Ten year old Johnny decided he was going to be a capitalist. So, he gathered his capital of ten dollars together and bought five packets of lemonade and a hundred paper cups. He went back home and made a pitcher-full of lemonade, put ice cubes in it and set up a wooden crate stand at the edge of his front yard. He’d made a big sign on a three foot by three foot piece of cardboard and leaned it up against the birch tree. Big black letters announced: Lemonade! Twenty-five cents a cup! The cups were a good medium size.
It was early on the hot July day, but Johnny lived on a busy street, and soon he had sold ten cups for a total of two-fifty, and the pitcher was still a third full! Almost time to make another! And, it was only ten in the morning.
Then a policeman walked up. He asked johnny, “Hey, sonny, you got a permit to sell lemonade?”
Johnny replied, “Nope. I don’t need a permit.”
“Well, sonny, the government says you do.”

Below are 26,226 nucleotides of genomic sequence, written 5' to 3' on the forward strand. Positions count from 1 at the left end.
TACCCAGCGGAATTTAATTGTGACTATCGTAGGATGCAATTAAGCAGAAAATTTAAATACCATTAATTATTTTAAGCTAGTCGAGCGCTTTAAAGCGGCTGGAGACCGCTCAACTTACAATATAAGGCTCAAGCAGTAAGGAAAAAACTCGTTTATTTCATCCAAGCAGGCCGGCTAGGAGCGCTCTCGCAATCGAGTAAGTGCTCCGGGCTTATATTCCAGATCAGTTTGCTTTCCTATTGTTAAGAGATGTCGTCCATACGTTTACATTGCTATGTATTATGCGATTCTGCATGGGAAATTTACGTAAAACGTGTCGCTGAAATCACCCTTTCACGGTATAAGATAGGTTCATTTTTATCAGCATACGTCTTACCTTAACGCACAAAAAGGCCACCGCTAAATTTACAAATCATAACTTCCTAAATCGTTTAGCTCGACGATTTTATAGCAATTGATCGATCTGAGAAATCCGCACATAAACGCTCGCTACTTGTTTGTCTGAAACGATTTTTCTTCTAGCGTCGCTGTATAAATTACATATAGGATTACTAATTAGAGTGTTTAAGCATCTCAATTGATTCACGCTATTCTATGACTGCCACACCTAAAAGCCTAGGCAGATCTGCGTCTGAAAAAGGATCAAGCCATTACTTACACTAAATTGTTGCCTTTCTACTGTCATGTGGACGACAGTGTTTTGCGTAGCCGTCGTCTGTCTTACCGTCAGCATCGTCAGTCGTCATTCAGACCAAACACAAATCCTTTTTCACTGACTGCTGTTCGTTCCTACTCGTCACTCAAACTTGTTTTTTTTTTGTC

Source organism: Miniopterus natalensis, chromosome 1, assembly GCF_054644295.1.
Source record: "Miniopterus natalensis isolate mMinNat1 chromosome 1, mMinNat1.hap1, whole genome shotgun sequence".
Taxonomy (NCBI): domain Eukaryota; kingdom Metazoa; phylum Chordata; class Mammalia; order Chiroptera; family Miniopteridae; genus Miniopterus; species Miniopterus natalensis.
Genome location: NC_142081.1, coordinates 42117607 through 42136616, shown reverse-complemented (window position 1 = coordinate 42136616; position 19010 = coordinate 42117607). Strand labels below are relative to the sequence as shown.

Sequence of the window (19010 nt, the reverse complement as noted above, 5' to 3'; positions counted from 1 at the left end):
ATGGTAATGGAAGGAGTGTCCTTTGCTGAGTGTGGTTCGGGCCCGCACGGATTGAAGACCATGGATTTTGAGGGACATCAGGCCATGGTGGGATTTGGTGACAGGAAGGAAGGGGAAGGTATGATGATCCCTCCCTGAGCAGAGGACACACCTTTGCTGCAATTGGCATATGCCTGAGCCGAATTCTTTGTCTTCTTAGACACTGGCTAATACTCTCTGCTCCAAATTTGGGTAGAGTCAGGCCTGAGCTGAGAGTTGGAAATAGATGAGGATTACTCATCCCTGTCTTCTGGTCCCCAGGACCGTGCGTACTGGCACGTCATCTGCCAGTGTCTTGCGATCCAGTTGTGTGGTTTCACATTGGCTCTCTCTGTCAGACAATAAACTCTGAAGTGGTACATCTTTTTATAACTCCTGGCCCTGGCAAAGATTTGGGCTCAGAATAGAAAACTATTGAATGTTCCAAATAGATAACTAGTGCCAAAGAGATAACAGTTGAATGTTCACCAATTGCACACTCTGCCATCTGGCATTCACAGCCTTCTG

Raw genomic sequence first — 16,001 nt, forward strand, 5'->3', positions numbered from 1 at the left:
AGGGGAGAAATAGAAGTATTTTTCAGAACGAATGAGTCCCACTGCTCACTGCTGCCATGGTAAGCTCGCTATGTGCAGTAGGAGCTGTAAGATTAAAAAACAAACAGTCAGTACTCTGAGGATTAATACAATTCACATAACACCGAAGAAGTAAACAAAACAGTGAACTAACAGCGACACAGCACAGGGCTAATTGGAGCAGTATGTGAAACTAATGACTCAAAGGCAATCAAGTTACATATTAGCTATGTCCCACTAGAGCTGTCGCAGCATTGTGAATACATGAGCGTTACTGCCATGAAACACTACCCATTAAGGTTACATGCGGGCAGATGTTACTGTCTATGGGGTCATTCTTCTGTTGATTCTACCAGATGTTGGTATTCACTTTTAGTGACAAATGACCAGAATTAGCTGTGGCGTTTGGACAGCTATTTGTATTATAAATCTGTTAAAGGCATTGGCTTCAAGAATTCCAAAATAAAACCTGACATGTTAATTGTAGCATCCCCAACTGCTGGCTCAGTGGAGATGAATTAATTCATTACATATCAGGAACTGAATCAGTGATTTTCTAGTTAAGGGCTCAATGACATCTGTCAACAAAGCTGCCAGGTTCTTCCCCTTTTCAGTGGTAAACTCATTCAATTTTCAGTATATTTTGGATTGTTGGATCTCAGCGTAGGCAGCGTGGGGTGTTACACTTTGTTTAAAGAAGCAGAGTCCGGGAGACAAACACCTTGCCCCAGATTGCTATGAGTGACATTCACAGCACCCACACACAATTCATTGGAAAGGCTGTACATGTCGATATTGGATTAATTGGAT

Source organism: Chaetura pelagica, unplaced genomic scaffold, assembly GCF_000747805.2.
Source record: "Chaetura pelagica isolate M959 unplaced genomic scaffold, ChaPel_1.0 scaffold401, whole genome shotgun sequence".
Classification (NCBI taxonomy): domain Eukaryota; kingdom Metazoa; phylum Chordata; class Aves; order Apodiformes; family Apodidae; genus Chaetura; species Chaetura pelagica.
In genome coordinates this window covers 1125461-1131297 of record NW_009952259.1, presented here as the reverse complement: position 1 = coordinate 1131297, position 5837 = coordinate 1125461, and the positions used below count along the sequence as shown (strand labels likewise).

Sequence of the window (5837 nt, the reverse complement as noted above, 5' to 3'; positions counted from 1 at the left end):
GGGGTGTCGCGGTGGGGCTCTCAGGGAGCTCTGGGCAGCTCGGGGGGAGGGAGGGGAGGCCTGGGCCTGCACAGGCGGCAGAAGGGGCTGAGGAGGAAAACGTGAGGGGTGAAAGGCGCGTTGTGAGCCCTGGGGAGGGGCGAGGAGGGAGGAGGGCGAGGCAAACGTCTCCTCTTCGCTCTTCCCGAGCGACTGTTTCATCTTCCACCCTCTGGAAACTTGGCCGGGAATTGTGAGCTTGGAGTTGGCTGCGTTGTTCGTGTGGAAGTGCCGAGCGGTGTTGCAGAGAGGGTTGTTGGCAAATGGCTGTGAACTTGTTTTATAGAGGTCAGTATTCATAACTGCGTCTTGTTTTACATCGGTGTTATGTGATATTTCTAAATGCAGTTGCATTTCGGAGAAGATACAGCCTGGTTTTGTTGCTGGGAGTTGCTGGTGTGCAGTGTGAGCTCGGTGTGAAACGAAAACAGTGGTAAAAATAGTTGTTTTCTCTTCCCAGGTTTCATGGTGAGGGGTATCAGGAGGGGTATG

“How does the government know what I need?”
“Look, sonny, the law says you got to have a permit.”
“I didn’t hear the law say a thing.”
“Well, you heard me.”
“You’re not the law. You’re just a man.”
“I represent the law.”
“You don’t represent me? If someone came and robbed me, you wouldn’t chase after him?”
“Well, yes, I would.”
“Because what is mine, is mine, right?”
“Then why are you trying to take away my business? It’s mine. Doesn’t that make you a crook?”
“Bah! It’s too hot to argue. Gimme a cup of lemonade.”
“That’ll be thirty cents, an added nickel for holding up the line.”
Standing in a civilized line behind the policeman two older gents and three young people began applauding.